Pandemonium and Parade
Japanese Monsters and the Culture of Yokai
Water sprites, mountain goblins, shape-shifting animals, and the monsters known as yôkai have long haunted the Japanese cultural landscape. This history of the strange and mysterious in Japan seeks out these creatures in folklore, encyclopedias, literature, art, science, games, manga, magazines, and movies, exploring their meanings in the Japanese cultural imagination and offering an abundance of valuable and, until now, understudied material. Michael Dylan Foster tracks yôkai over three centuries, from their appearance in seventeenth-century natural histories to their starring role in twentieth-century popular media. Focusing on the intertwining of belief and commodification, fear and pleasure, horror and humor, he illuminates different conceptions of the "natural" and the "ordinary" and sheds light on broader social and historical paradigms--and ultimately on the construction of Japan as a nation.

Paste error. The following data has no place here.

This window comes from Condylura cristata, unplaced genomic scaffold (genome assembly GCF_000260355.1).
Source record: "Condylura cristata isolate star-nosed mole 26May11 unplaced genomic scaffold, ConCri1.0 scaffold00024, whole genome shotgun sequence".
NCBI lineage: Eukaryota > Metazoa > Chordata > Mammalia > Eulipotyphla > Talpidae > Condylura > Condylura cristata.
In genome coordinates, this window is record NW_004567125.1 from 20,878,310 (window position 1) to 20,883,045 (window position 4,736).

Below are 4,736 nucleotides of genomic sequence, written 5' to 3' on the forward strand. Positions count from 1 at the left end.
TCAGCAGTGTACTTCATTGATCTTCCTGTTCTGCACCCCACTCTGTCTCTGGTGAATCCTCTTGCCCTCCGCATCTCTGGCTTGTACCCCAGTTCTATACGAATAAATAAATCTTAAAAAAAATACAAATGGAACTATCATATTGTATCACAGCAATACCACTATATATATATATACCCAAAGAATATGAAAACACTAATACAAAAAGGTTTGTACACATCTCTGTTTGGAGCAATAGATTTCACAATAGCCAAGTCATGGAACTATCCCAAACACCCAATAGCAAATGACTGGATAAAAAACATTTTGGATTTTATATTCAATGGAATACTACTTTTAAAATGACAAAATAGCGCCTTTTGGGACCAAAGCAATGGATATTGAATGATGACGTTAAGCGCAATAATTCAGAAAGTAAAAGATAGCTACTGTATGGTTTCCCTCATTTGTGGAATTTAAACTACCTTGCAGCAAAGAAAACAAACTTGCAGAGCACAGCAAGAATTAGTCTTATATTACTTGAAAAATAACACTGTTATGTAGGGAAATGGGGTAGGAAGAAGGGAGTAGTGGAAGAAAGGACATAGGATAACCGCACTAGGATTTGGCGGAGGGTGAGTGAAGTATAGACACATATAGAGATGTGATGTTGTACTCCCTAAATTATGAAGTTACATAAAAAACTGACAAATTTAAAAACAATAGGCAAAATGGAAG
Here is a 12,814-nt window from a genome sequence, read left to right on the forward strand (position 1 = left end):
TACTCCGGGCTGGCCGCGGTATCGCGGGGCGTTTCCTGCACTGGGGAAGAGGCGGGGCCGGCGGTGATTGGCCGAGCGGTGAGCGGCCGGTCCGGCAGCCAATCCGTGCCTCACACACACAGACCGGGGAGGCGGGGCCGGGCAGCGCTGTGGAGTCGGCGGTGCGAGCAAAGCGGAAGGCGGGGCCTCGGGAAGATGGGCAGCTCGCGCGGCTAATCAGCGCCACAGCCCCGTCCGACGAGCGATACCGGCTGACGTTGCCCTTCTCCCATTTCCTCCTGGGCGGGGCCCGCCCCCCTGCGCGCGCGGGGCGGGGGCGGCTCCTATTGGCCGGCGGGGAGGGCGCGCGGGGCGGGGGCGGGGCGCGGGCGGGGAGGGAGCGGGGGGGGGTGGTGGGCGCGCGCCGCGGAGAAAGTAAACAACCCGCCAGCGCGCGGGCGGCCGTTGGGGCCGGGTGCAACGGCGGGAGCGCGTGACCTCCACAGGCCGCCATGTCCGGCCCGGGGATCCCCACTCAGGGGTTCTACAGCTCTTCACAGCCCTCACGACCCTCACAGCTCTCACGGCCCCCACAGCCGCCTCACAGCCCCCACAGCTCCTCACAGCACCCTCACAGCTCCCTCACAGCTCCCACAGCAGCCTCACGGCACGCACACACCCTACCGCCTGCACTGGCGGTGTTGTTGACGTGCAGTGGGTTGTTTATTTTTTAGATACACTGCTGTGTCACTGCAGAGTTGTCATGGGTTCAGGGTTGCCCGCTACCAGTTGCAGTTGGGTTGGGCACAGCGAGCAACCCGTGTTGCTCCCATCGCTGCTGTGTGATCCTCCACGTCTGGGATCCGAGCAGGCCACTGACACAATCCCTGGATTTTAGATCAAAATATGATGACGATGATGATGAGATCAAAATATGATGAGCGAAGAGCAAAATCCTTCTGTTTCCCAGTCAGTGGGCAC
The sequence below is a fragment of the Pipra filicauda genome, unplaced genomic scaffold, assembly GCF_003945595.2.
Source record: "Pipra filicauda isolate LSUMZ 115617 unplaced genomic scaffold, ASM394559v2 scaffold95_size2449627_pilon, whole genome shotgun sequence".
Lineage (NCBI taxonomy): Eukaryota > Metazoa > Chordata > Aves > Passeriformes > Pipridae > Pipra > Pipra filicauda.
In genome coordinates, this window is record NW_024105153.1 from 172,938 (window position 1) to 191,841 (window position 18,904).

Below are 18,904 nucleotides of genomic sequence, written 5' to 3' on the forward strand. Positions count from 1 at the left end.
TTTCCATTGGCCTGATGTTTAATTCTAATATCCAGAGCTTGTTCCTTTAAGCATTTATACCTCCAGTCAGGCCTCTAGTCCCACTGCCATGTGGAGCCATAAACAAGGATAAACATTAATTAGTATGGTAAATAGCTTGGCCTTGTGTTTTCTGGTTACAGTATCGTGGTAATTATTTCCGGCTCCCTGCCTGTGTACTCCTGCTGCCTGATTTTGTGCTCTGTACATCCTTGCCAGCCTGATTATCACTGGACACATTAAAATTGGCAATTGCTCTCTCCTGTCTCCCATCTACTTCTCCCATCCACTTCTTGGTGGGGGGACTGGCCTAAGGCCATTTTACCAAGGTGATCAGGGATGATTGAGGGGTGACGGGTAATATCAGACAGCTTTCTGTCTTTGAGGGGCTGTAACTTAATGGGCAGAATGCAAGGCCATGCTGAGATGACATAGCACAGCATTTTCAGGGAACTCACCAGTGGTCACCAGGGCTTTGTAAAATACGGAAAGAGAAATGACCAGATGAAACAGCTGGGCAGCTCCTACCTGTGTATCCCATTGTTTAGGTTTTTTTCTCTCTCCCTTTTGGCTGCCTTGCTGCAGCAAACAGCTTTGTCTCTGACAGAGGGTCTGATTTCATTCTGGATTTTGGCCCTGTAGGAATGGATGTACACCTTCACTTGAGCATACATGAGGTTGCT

Social Science / Folklore & Mythology Social Science / Anthropology / Cultural & Social History / Asia / Japan
About this Author
Michael Dylan Foster is Assistant Professor of Folklore and East Asian Cultures at Indiana University.
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